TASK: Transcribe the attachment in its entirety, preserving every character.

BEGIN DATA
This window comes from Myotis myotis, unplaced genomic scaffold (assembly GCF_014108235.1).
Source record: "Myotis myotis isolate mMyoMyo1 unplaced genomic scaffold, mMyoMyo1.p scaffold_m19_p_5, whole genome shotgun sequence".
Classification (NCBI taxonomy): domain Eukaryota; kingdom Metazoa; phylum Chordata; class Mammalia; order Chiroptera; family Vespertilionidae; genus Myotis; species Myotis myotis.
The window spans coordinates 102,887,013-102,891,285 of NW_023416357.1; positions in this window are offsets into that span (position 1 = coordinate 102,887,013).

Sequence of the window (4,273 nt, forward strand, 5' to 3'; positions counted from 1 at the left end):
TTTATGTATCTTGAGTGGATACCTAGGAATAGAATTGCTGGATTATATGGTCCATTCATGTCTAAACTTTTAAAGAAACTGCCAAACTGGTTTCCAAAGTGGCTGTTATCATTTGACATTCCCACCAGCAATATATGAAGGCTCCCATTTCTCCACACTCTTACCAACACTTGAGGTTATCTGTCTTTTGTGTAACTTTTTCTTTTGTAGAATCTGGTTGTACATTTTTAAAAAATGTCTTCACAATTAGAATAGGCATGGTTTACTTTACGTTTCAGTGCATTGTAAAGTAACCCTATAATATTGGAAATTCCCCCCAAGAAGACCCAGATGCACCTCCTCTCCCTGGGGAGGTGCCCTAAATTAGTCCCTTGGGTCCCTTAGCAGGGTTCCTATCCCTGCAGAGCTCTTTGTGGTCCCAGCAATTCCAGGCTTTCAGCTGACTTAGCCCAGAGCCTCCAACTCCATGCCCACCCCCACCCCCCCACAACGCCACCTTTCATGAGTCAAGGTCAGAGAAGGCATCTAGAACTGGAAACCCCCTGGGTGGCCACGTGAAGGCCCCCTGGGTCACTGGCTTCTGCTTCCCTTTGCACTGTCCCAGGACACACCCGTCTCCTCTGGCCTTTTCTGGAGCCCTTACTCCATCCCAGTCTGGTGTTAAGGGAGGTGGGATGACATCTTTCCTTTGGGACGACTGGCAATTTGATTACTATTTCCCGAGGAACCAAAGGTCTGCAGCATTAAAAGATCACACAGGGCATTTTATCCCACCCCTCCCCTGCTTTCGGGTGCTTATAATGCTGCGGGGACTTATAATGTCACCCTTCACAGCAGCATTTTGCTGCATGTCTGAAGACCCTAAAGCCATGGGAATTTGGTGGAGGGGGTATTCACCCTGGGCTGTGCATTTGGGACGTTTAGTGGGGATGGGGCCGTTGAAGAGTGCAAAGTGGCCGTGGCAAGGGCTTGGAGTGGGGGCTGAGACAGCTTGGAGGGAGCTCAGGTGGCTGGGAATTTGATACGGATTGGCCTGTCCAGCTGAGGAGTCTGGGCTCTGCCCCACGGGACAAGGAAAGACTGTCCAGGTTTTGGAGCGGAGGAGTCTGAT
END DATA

This window comes from Myotis myotis, unplaced genomic scaffold (assembly GCF_014108235.1).
Source record: "Myotis myotis isolate mMyoMyo1 unplaced genomic scaffold, mMyoMyo1.p scaffold_m19_p_5, whole genome shotgun sequence".
Classification (NCBI taxonomy): domain Eukaryota; kingdom Metazoa; phylum Chordata; class Mammalia; order Chiroptera; family Vespertilionidae; genus Myotis; species Myotis myotis.
The window spans coordinates 102,887,013-102,891,285 of NW_023416357.1; positions in this window are offsets into that span (position 1 = coordinate 102,887,013).

Sequence of the window (4,273 nt, forward strand, 5' to 3'; positions counted from 1 at the left end):
TTTATGTATCTTGAGTGGATACCTAGGAATAGAATTGCTGGATTATATGGTCCATTCATGTCTAAACTTTTAAAGAAACTGCCAAACTGGTTTCCAAAGTGGCTGTTATCATTTGACATTCCCACCAGCAATATATGAAGGCTCCCATTTCTCCACACTCTTACCAACACTTGAGGTTATCTGTCTTTTGTGTAACTTTTTCTTTTGTAGAATCTGGTTGTACATTTTTAAAAAATGTCTTCACAATTAGAATAGGCATGGTTTACTTTACGTTTCAGTGCATTGTAAAGTAACCCTATAATATTGGAAATTCCCCCCAAGAAGACCCAGATGCACCTCCTCTCCCTGGGGAGGTGCCCTAAATTAGTCCCTTGGGTCCCTTAGCAGGGTTCCTATCCCTGCAGAGCTCTTTGTGGTCCCAGCAATTCCAGGCTTTCAGCTGACTTAGCCCAGAGCCTCCAACTCCATGCCCACCCCCACCCCCCCACAACGCCACCTTTCATGAGTCAAGGTCAGAGAAGGCATCTAGAACTGGAAACCCCCTGGGTGGCCACGTGAAGGCCCCCTGGGTCACTGGCTTCTGCTTCCCTTTGCACTGTCCCAGGACACACCCGTCTCCTCTGGCCTTTTCTGGAGCCCTTACTCCATCCCAGTCTGGTGTTAAGGGAGGTGGGATGACATCTTTCCTTTGGGACGACTGGCAATTTGATTACTATTTCCCGAGGAACCAAAGGTCTGCAGCATTAAAAGATCACACAGGGCATTTTATCCCACCCCTCCCCTGCTTTCGGGTGCTTATAATGCTGCGGGGACTTATAATGTCACCCTTCACAGCAGCATTTTGCTGCATGTCTGAAGACCCTAAAGCCATGGGAATTTGGTGGAGGGGGTATTCACCCTGGGCTGTGCATTTGGGACGTTTAGTGGGGATGGGGCCGTTGAAGAGTGCAAAGTGGCCGTGGCAAGGGCTTGGAGTGGGGGCTGAGACAGCTTGGAGGGAGCTCAGGTGGCTGGGAATTTGATACGGATTGGCCTGTCCAGCTGAGGAGTCTGGGCTCTGCCCCACGGGACAAGGAAAGACTGTCCAGGTTTTGGAGCGGAGGAGTCTGAT